“Modal shift is part of the overall driver for increased demand, but not the only reason.
      “Generally,” Casini said, “demand for air cargo capacity has improved over all markets driven by the high tech, automotive, and ecommerce sectors.”
      In late April and early May, changes to port calls by lines allied with bad weather also caused lengthy congestion and delays at the port of Shanghai, the world’s largest container hub.
      Casini confirmed ex-Asia lanes had been vibrant all year and the carrier saw a further uptick in demand from China as ocean delays worsened.
      “There are several possible explanations, for example, the ocean delays, but also the limited capacity on offer, since authorities limit extra capacity or charters,” she added.

Yang Ming Thing

      Another factor in the shipping conundrum has been the financial position of Yang Ming. Many forwarders are wary that its well-documented troubles could presage another Hanjin—a bankruptcy that left supply chains in disarray—so avoidance of the line has, to all effects, taken vessels out of the market as shippers and forwarders steer clear, exacerbating any short-term local shortages in container slots, particularly in Asia where Yang Ming has traditionally been a major player.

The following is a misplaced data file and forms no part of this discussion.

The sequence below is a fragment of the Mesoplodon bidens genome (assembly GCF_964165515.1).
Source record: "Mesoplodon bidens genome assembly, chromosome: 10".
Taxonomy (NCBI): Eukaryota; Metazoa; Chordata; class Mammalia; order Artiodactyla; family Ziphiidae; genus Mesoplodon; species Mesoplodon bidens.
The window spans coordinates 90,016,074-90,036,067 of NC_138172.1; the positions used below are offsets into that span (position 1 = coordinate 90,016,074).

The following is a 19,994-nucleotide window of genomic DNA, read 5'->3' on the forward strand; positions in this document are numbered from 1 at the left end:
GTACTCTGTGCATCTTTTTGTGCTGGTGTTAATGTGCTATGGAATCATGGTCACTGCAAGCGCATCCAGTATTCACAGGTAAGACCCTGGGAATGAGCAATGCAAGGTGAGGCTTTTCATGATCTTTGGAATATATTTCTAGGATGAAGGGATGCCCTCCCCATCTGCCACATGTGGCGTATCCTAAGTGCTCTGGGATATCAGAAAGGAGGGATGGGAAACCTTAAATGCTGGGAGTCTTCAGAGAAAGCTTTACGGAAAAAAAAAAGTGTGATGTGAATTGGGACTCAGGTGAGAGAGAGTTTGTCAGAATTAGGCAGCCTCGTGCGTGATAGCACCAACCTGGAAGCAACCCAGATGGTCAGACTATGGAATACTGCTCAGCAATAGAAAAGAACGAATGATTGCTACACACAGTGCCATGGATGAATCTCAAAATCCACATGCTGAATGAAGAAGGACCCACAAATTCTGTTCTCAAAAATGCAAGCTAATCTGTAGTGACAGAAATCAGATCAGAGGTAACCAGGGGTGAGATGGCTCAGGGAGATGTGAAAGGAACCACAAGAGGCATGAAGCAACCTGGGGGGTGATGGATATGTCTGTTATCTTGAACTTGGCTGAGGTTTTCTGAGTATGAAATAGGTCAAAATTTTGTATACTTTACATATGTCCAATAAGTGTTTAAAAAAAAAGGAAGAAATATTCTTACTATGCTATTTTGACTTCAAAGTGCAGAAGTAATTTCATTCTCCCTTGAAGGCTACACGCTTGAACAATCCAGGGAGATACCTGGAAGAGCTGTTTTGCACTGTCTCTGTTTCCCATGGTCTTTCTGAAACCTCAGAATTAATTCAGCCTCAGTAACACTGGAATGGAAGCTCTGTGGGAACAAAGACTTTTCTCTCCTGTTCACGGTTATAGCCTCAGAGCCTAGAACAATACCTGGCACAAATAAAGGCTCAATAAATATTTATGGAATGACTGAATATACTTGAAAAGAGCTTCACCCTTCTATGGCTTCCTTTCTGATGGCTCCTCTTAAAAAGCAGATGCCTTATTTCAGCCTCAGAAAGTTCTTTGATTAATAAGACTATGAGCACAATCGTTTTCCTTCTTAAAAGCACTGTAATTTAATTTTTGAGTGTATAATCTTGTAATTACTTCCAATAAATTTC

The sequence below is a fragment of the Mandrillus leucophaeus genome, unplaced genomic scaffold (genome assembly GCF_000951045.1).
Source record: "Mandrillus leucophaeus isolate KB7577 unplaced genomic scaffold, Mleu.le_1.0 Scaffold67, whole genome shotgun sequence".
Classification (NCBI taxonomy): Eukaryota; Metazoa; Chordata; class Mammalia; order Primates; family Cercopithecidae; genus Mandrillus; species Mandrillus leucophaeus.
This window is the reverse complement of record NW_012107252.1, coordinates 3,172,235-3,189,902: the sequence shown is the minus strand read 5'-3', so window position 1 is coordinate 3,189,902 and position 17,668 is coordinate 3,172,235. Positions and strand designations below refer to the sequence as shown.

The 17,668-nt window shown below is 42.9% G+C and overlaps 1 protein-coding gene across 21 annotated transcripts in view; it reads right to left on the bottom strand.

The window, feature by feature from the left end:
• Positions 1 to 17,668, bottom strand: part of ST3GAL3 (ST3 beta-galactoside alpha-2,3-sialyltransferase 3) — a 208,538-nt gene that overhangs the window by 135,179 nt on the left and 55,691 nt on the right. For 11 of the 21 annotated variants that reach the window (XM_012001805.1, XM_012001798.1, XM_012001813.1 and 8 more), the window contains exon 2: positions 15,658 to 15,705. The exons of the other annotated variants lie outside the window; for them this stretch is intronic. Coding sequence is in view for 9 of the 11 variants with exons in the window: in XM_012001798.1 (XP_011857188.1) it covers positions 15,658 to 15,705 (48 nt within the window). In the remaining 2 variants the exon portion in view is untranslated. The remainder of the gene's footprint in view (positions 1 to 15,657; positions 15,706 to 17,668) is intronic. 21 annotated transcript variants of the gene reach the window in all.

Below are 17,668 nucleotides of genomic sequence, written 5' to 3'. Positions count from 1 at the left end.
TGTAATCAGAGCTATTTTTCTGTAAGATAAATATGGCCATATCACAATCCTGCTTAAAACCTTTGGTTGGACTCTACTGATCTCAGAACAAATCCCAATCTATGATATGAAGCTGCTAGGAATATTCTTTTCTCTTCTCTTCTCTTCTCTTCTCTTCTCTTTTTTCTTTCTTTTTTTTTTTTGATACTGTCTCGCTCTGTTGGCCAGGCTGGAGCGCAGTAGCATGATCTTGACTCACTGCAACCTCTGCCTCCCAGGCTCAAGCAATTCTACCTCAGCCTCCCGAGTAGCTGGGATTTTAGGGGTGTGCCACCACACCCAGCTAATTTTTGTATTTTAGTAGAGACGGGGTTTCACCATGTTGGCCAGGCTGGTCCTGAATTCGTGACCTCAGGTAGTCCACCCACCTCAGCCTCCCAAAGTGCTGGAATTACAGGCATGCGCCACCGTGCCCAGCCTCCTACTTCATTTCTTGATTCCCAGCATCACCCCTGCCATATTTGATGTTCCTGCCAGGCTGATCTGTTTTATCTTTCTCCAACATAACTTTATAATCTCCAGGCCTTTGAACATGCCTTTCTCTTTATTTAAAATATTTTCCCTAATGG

Lufthansa said that it has now added more capacity on routes to and from Asia. 
      “We have been able to flexibly increase freighter capacity to meet the additional demand with the focus on China (SHA/CAN) and Japan (TYO),” said Casini.

To Be Continued

      As FlyingTypers went to press, reports of additional ocean supply chain disruption linked to the alliance reshuffle were emerging at U.S. West Coast ports.
      This is forecast to spread to the east coast later in the month.
      From our vantage point, the air cargo industry looks to be the beneficiary.


Publisher-Geoffrey Arend • Managing Editor-Flossie Arend •
Film Editor-Ralph Arend • Special Assignments-Sabiha Arend, Emily Arend • Advertising Sales-Judy Miller

fblogoSend comments and news to geoffrey@aircargonews.com
Opinions and comments expressed herein do not necessarily reflect the views of the publisher but remain solely those of the author(s).
Air Cargo News FlyingTypers reserves the right to edit all submissions for length and content. All photos and written material submitted to this publication become the property of All Cargo Media.
All Cargo Media, Publishers of Air Cargo News Digital and FlyingTypers. Copyright ©2017 ACM, Inc. All Rights Reserved.
More@ www.aircargonews.com

recycle100% Green